Useful info from this master class, by the way: Maestro Demus says to find a tempo in which you will not have to slow down when you get to the tough parts. Find a balance there. That is a good thing to keep in mind when you attack something challenging.

Jorg Demus is not a name known to the general populace but if you were a classical music nerd in the '80s, which I was, you probably had this album he made with the soprano Elly Ameling. It was called "Schubertiade." I listened to it so much I have it in my head. Demus accompanied Ameling on all these beautiful songs, like this one. He also played Schubert waltzes and he played them sweetly, on an 1800s fortepiano.

I had the album and I actually had friends who had the album, too.

And guess what, there is a Jorg Demus Festival. It is in Freiburg. God love the man, he is 90 this year. And by the way I am listening right now to that song I just linked to, Ellens Gesang I. It gives me shivers. Beautiful. Elly Ameling was excellent, a superb singer. That and, that song gets to me, always.

Anyway, I salute Jorg Demus, whatever his master class style. To top off my admiration I have a picture of him with Leonard Pennario. Leonard was laughing at me because I was not half as interested in the pictures of him with movie stars as I was in the picture of him with Jorg Demus.

I could barely recognize Jennifer Jones but, "That's Jorg Demus?" I said. "I have his great Schubert album. Wow. Pass me that picture."

Now I am going to watch the rest of that master class.

And apply what I learn!

Monday, October 22, 2018

Carl Loewe's spooky, spooky ballad

As I continue my exploration of ghost songs I have been racking my brain trying to think of the title of this one ballad by Carl Loewe.

I had it on a record when I was a teenager and I remembered everything about it but the title! It was about a princess whose servant fell in love with her, and she dies, and he goes to where she is lying in her coffin. And he pulls her out and embraces her, and she comes to life -- but then things go terribly wrong and they are buried together alive.

Who in the world would think up a song like that?

Of course it had great appeal to me. I even illustrated it. I still have the drawing somewhere. It is stuck in this one notebook. I will have to find it and post it. My illustration showed the servant lifting the princess out of her coffin. I was very happy with how it came out and when I listened to the song, which I did frequently, I would look at it.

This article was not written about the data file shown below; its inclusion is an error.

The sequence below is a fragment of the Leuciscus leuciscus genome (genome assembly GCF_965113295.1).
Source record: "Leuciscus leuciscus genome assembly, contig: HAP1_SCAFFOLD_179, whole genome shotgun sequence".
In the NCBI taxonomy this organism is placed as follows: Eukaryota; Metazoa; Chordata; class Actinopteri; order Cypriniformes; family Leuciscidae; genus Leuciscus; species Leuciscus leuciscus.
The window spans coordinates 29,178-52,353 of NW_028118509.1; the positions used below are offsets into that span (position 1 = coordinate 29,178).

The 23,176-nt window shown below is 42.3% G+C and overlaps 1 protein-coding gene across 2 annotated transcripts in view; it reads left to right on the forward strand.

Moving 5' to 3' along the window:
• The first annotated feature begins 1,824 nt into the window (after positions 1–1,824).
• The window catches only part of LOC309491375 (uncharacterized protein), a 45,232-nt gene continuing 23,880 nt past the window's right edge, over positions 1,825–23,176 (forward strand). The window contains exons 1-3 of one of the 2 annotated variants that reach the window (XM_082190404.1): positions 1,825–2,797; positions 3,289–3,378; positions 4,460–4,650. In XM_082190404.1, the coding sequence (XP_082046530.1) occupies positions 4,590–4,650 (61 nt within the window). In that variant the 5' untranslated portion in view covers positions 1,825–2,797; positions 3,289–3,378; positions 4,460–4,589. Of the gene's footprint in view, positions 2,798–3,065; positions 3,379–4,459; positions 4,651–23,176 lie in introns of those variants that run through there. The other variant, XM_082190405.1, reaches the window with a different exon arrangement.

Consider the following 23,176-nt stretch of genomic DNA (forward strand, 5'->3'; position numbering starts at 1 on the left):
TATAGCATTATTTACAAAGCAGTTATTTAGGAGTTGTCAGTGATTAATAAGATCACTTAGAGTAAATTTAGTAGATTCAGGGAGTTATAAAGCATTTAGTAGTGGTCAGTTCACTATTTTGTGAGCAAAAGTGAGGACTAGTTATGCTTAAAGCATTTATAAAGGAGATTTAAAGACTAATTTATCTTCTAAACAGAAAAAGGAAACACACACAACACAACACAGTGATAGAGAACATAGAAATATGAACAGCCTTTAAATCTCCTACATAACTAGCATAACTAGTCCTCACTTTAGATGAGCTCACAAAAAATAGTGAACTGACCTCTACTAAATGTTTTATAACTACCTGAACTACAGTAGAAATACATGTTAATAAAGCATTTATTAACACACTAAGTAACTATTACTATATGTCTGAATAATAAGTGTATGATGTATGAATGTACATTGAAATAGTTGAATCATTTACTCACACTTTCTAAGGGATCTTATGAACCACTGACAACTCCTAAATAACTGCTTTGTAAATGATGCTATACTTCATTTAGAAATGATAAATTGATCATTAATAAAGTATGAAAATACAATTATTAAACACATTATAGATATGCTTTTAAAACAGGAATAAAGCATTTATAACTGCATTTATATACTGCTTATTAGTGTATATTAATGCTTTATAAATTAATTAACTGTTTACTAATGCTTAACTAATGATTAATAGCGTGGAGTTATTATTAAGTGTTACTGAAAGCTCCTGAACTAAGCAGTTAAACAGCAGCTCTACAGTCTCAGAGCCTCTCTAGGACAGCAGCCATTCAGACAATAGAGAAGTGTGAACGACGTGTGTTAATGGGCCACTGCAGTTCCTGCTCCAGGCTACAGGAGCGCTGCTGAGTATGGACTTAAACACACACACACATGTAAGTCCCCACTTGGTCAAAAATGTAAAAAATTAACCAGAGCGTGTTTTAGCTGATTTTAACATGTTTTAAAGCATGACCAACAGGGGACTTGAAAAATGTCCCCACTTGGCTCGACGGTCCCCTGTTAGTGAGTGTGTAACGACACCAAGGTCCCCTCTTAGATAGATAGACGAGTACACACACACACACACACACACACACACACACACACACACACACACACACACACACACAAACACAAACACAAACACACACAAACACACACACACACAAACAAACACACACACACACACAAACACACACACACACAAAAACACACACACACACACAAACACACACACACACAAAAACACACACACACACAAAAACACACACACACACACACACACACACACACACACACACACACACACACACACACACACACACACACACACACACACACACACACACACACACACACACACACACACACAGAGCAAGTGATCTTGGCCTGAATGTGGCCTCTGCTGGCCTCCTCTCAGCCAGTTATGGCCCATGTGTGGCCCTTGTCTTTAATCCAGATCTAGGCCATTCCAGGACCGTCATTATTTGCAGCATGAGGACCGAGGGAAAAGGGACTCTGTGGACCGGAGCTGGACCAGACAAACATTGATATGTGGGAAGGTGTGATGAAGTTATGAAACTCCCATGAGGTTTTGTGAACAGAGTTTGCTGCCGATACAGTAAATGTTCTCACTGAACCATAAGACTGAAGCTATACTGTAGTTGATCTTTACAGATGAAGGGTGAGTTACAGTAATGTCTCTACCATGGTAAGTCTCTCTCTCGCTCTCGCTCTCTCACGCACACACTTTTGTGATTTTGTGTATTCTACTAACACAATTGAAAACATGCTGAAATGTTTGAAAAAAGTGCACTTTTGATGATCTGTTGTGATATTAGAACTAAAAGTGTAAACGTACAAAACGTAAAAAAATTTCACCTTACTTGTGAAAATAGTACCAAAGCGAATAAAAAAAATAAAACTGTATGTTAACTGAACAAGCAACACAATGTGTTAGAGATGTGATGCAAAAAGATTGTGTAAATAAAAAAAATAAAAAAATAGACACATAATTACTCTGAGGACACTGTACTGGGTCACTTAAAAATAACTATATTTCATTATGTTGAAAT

I am telling you, inside of every teenage girl is a Mary Shelley struggling to come out. I sure did love the macabre! Still do on occasion.

With which, I still have that record, but I have not been able to see my way clear to go looking for it. I couldn't remember even what the album looked like. The singer was Dietrich Fischer-Dieskau, naturally, but I couldn't remember the pianist.

Turns out it was Jorg Demus on piano. And that is the album up above. I recognized it as soon as I saw it online. I got that album on sale somewhere. I had never heard of Carl Loewe, but I loved Dietrich Fischer-Dieskau and could not resist a bargain where he was concerned. And I liked Lieder.

And let me tell you, this record was a winner. I have not listened to this album for what, 30 years? But I remember "Die Uhr." And "Prinz Eugen." And Loewe's "Erl King" which is pretty cool, even next to Schubert's. And "Edward."

"Edward"!! That is another song for another day. We have to get to that one.

"Dein Schwert, wie ist von Blut so rot, Edward, Edward?"

I still remember that entire crazy song!! And I haven't thought about it for years!

But back to the song about the coffin. I see now it is "Der Gruft der Liebenden." That must mean "The Grave of the Lovers"? I never remember noticing the title.

Oh my goodness! Here it is on YouTube. No comments. I cannot believe that. Am I the only person in the world to recognize this song's greatness?

I am going to settle in and listen to it for the first time since I was 17.

The beginning. It is all coming back to me.

Those dreamy sleepwalking melodies.